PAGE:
States to share $100 million for pandemic planning

first_imgJan 12, 2005 (CIDRAP News) – The federal government today announced the release of $100 million appropriated by Congress recently to help states prepare for a potential influenza pandemic.The money is the first installment of $350 million included in the $3.8 billion emergency appropriation for pandemic preparedness that Congress passed in late December, said Health and Human Services (HHS) Secretary Mike Leavitt.Leavitt has been stressing the message that state and local governments must take the lead in dealing with a pandemic at ground level, and he did so again in announcing the funding. “Pandemics happen globally but must be managed at the state and local level, and these funds will help communities meet that responsibility,” he said in a news release.The $100 million will be divided among the 50 states, the District of Columbia, New York City, Chicago, Los Angeles County, and the seven US territories. Each state will get $500,000 plus an additional amount based on population.The state shares range from $622,102 for Wyoming to about $6.7 million for California, according to the HHS release.”The remaining $250 million from the appropriation will be awarded later this year in accord with guidance that will require progress and performance,” HHS said.The agency said states and cities will use the money to step up their planning and to conduct drills to test the plans. “The focus is on practical, community-based procedures that could prevent or delay the spread of pandemic influenza, and help to reduce the burden of illness communities would contend with during an outbreak,” the statement said.Leavitt made the announcement today at pandemic planning “summit” meetings in Vermont and West Virginia. The meetings are part of a series of forums that are expected to be held in every state over the next few months.The recent appropriation came in response to President Bush’s request on Nov 1 for $7.1 billion for pandemic preparedness. That included $100 million for state and local preparedness, an amount that some public health organizations criticized as too small.The pandemic planning money is in addition to federal funds to help state and local governments prepare for bioterrorism and other public health emergencies. For fiscal year 2006, Congress recently appropriated about $824 million for that purpose, according to the “CSTE Washington Report” of the Council of State and Territorial Epidemiologists.See also:Jan 12 HHS news releaseDec 28, 2005, CIDRAP News story “Pandemic funding, liability shield clear Congress”last_img read more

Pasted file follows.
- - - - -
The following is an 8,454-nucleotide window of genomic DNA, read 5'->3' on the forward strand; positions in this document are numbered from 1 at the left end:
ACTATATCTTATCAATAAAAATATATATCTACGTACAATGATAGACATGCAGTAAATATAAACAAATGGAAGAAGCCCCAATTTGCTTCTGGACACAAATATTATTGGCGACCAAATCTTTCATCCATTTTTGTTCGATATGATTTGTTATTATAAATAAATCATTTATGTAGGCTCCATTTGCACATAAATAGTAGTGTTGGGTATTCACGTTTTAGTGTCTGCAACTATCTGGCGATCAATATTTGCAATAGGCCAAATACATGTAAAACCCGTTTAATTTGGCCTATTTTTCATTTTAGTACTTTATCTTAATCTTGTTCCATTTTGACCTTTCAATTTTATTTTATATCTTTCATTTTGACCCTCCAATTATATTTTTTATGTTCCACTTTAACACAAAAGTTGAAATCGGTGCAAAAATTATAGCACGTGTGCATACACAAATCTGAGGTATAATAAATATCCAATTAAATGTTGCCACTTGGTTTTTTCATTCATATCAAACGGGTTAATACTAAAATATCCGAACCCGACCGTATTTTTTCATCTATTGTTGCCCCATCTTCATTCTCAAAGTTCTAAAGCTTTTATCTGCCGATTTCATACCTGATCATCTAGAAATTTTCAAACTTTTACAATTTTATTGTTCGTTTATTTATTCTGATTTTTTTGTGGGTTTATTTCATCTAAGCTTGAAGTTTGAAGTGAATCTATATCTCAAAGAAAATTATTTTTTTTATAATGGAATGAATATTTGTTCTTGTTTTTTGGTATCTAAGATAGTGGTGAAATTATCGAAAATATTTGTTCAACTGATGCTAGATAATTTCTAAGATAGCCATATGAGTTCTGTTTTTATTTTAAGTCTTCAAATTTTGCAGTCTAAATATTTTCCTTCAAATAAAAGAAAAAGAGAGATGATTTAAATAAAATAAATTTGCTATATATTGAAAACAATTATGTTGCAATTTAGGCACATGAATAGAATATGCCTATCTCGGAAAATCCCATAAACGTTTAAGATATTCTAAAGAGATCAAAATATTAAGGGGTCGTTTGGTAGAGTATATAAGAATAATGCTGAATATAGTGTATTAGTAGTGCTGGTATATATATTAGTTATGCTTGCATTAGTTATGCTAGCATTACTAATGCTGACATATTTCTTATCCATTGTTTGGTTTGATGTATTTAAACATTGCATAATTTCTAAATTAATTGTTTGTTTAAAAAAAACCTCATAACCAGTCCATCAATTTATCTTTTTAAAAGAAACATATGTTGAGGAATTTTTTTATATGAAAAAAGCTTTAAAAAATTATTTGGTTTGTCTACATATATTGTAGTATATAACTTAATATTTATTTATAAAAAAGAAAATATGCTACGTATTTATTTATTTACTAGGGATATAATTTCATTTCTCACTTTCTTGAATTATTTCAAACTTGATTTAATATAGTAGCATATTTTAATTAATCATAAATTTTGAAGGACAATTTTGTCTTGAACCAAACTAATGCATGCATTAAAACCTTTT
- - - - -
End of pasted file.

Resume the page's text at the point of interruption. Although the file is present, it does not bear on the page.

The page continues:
Coroner calls for compulsory abuse reporting 25 July 2012 The coroner whose findings have implicated Chris Kahui in his sons’ deaths is calling for mandatory reporting of suspected child abuse to prevent further tragedies. The move would help overcome “ethical and legal dilemmas” faced by frontline staff by replacing health professionals’ “discretionary power” with a statutory duty to speak up, Garry Evans says.  Making public his 77-page findings today into the twins’ deaths in 2006, he says additional law changes should be considered to make health and education authorities legally responsible for child protection, as they are overseas. He also recommends that child protection teams be introduced at all district health boards to identify at-risk children and intervene. “The populist thought that health professionals should be required to prevent risks posed by patients or report crimes is fraught with risk,” his decision says. “It is little wonder that providers err on the side of caution unless required to disclose by statute. If we expect their assistance, then clear requirements are needed, rather than a maze of discretion.” Mr Evans has ruled that the twins died in the sole custody, care and control of their father, Chris Kahui, who was acquitted of their murders in 2008. No-one else has been charged over their deaths. “In Chris and Cru’s situation, no-one reported to the authorities that they were at risk and, consequently, none of the professionals in their life had any notice that they were being neglected or abused,” a Social Development Ministry submission to the inquest said. In a section of his findings devoted to New Zealand’s shocking child abuse statistics, Mr Evans says injury is the leading cause of death among children. New Zealand’s rate of death by maltreatment for children under 15 is the fifth highest in the developed world, with infants at highest risk. Experts have cited Privacy Act concerns as hindering information-sharing between vital agencies, and said frequent opportunities were missed to identify risk and intervene “long before a death occurs”, he says. A whole generation of New Zealand children had been reared against a background of social and financial deprivation, resulting in current patterns of neglect. “The impoverishment of some of our young people in economic, education, social, moral, mental and emotional health terms cannot be made good overnight.” Mr Evans also cites an increase in “transient, serial personal relationships between men and women”, whose children were suffering as a result. blames Chris Kahui for twins’ 25 July 2012   A coroner has implied that Chris Kahui killed his twin babies and then lied under oath to cover his actions. The landmark report from coroner Garry Evans, which is at odds with Mr Kahui’s 2008 acquittal for the murder of his sons Chris and Cru, raises an “interesting debate” about the meaning of a not guilty verdict and defendants’ right to silence at trial, Mr Evans’ boss, chief coroner Neil MacLean, says. The findings would be looked at with great interest by coroners all over the world, Judge MacLean said. “Implicit in this is a very serious allegation – ‘he did it’.” But despite the damning findings, it is unlikely Mr Kahui will ever be tried again for the twins’ murders because of the protection he gets from “double jeopardy” laws. Lesser charges remain an option, but police say they will not comment on that prospect until they have finished considering the evidence heard during the coroner’s inquest. In his 77-page report released today, Mr Evans is also scathing of the level of child abuse in New Zealand. He recommends law changes to force health professionals to report suspected cases, removing fears around the Privacy Act that sometimes result in deaths. Setting up child protection teams inside all district health boards would also identify at-risk children and lead to greater intervention, he says. “It is little wonder that [health] providers err on the side of caution unless required to disclose by statute. If we expect their assistance, then clear requirements are needed, rather than a maze of discretion.” Mr Evans finds that Chris Kahui was alone with his three-month-old sons for at least three minutes on the day they suffered their fatal injuries in 2006. “The [coroners] court is satisfied . . . that the traumatic brain injuries suffered by Chris and Cru Kahui were incurred by them . . . whilst they were in the sole custody, care and control of their father,” he says. His report also says: “The fact that there was a mixture of both old and fresh injuries affecting the twins is deeply disturbing and shows that the household environment in which they were being brought up was unsafe.” The babies had been left alone with Mr Kahui, 21, by their mother, Macsyna King, on June 12, 2006, when she went to see her sister. read more